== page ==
Obama said Russia's action in Ukraine "challenges that most basic principle that border cannot be redrawn at the barrel of a gun."

As pressure built this week, Putin appeared to be trying to seize the higher ground by announcing Wednesday that he and Ukrainian President Petro Poroshenko have agreed on a framework to settle the conflict. He called on Kiev to pull out its troops from the disputed areas and for rebels to stop their military operations, particularly in Donetsk and Luhansk.

The Kremlin leader said he believes that the Contact Group on Ukraine -- currently meeting in Minsk, the Belarus capital -- would reach final agreements on the settlement plan at their next meeting on Friday, according to the Russian news agency ITAR-TASS.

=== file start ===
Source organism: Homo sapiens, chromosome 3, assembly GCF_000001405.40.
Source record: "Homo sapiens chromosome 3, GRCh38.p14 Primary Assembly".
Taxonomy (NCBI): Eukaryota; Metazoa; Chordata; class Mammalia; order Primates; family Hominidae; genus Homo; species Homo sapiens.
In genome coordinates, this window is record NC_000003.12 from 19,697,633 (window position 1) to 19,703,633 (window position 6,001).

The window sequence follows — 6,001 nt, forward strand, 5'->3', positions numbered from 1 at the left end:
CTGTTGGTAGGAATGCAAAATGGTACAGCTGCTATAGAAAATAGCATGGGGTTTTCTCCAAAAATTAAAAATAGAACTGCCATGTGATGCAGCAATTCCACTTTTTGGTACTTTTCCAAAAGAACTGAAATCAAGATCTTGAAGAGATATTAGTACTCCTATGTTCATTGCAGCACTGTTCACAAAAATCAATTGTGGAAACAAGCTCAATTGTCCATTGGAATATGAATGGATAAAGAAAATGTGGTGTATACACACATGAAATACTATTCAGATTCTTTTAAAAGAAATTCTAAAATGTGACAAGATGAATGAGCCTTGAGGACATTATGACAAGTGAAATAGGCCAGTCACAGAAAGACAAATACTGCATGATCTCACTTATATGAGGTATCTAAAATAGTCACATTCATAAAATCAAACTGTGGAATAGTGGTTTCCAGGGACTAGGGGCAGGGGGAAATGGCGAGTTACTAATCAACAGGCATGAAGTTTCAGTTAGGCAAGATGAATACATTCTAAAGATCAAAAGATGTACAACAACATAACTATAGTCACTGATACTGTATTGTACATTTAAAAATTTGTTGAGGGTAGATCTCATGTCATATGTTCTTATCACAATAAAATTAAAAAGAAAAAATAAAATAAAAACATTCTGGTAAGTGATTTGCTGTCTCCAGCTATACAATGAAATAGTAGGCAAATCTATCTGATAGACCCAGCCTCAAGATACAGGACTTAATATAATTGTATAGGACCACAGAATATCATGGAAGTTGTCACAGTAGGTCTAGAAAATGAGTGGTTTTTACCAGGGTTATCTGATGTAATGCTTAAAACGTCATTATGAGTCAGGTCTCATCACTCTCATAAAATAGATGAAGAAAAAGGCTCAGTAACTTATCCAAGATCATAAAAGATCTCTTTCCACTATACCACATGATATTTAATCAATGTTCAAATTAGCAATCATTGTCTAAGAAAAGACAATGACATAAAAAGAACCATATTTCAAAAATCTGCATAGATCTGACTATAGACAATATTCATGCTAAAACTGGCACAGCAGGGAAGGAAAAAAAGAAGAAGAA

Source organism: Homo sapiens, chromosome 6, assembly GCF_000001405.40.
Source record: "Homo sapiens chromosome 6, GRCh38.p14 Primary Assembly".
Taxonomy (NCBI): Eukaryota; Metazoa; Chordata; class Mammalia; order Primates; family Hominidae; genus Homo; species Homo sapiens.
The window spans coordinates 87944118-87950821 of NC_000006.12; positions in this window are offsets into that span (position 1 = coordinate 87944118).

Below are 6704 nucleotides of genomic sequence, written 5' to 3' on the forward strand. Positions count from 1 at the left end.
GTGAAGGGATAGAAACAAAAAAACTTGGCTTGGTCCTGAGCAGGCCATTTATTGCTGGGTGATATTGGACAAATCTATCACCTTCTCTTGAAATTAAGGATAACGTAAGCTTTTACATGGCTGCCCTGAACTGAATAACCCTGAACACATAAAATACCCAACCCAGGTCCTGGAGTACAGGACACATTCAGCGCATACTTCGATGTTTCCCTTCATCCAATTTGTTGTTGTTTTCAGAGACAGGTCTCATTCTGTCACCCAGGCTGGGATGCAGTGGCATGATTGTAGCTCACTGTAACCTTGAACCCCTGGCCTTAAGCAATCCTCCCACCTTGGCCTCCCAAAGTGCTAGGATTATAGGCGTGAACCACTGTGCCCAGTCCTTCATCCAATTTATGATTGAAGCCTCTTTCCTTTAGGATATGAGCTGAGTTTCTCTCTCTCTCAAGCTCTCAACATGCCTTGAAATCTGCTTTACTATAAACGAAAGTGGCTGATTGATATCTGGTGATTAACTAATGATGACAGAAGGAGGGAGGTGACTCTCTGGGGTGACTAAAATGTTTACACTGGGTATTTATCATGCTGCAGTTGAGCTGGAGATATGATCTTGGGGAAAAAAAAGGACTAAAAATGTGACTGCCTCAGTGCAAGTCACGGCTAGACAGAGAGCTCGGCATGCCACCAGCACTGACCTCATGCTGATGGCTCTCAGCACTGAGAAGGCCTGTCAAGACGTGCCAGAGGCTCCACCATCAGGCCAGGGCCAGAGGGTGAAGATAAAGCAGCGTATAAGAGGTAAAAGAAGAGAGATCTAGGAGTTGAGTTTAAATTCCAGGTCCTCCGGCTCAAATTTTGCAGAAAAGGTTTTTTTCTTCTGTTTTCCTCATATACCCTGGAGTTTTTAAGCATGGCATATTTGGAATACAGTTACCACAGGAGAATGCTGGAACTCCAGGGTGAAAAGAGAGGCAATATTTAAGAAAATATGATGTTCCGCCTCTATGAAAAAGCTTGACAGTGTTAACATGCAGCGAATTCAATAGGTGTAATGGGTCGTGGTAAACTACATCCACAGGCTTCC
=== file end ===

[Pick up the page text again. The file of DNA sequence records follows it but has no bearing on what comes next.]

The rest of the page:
As part of a seven-point plan, Putin said militants must end their military operations in the rebel strongholds of Donetsk and Luhansk in eastern Ukraine and that Ukrainian armed forces should pull back far enough to rule out the shelling of cities and villages. He also said military aircraft should not be used against civilians and population areas in the conflict zone, Interfax Russia reports.

He said a final agreement should also include a full and impartial international monitoring of a cease-fire.

In addition, the Russian leader said a deal should set up humanitarian corridors to allow for the movement of refugees and the delivery of supplies to the cities and towns of Donbass.